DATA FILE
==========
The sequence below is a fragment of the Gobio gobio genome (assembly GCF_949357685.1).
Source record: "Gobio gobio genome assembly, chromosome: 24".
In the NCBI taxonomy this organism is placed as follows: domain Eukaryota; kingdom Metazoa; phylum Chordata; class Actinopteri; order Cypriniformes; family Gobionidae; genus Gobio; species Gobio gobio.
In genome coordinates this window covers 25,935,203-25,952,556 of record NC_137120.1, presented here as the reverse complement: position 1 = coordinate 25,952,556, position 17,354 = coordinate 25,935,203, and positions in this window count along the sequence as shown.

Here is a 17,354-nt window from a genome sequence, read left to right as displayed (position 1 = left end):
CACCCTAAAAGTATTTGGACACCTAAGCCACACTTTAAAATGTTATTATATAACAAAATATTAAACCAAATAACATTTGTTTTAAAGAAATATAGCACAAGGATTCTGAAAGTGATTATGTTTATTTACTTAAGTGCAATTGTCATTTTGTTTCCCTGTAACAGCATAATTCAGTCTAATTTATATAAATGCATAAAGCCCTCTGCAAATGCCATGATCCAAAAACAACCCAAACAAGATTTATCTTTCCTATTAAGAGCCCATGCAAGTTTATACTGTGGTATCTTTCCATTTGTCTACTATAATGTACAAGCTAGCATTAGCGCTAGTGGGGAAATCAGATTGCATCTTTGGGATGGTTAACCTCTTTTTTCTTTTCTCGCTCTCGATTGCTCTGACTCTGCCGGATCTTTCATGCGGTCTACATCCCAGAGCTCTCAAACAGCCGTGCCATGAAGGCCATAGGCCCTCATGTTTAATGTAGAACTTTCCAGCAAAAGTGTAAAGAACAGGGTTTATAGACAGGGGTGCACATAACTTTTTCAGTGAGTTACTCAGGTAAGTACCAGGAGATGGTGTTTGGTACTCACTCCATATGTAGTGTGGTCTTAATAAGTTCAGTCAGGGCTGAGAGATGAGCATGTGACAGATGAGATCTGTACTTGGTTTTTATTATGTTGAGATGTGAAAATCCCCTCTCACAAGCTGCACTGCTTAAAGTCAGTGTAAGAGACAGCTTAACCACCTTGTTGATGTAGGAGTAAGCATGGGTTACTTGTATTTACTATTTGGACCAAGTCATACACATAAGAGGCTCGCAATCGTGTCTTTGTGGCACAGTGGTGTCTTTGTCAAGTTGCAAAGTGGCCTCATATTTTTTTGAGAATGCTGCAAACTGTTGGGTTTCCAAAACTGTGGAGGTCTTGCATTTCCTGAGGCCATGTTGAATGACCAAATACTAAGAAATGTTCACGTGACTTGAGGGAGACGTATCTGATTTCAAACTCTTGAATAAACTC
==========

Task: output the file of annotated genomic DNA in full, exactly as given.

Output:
The sequence below is a fragment of the Gobio gobio genome (assembly GCF_949357685.1).
Source record: "Gobio gobio genome assembly, chromosome: 24".
In the NCBI taxonomy this organism is placed as follows: domain Eukaryota; kingdom Metazoa; phylum Chordata; class Actinopteri; order Cypriniformes; family Gobionidae; genus Gobio; species Gobio gobio.
In genome coordinates this window covers 25,935,203-25,952,556 of record NC_137120.1, presented here as the reverse complement: position 1 = coordinate 25,952,556, position 17,354 = coordinate 25,935,203, and positions in this window count along the sequence as shown.

Here is a 17,354-nt window from a genome sequence, read left to right as displayed (position 1 = left end):
CACCCTAAAAGTATTTGGACACCTAAGCCACACTTTAAAATGTTATTATATAACAAAATATTAAACCAAATAACATTTGTTTTAAAGAAATATAGCACAAGGATTCTGAAAGTGATTATGTTTATTTACTTAAGTGCAATTGTCATTTTGTTTCCCTGTAACAGCATAATTCAGTCTAATTTATATAAATGCATAAAGCCCTCTGCAAATGCCATGATCCAAAAACAACCCAAACAAGATTTATCTTTCCTATTAAGAGCCCATGCAAGTTTATACTGTGGTATCTTTCCATTTGTCTACTATAATGTACAAGCTAGCATTAGCGCTAGTGGGGAAATCAGATTGCATCTTTGGGATGGTTAACCTCTTTTTTCTTTTCTCGCTCTCGATTGCTCTGACTCTGCCGGATCTTTCATGCGGTCTACATCCCAGAGCTCTCAAACAGCCGTGCCATGAAGGCCATAGGCCCTCATGTTTAATGTAGAACTTTCCAGCAAAAGTGTAAAGAACAGGGTTTATAGACAGGGGTGCACATAACTTTTTCAGTGAGTTACTCAGGTAAGTACCAGGAGATGGTGTTTGGTACTCACTCCATATGTAGTGTGGTCTTAATAAGTTCAGTCAGGGCTGAGAGATGAGCATGTGACAGATGAGATCTGTACTTGGTTTTTATTATGTTGAGATGTGAAAATCCCCTCTCACAAGCTGCACTGCTTAAAGTCAGTGTAAGAGACAGCTTAACCACCTTGTTGATGTAGGAGTAAGCATGGGTTACTTGTATTTACTATTTGGACCAAGTCATACACATAAGAGGCTCGCAATCGTGTCTTTGTGGCACAGTGGTGTCTTTGTCAAGTTGCAAAGTGGCCTCATATTTTTTTGAGAATGCTGCAAACTGTTGGGTTTCCAAAACTGTGGAGGTCTTGCATTTCCTGAGGCCATGTTGAATGACCAAATACTAAGAAATGTTCACGTGACTTGAGGGAGACGTATCTGATTTCAAACTCTTGAATAAACTC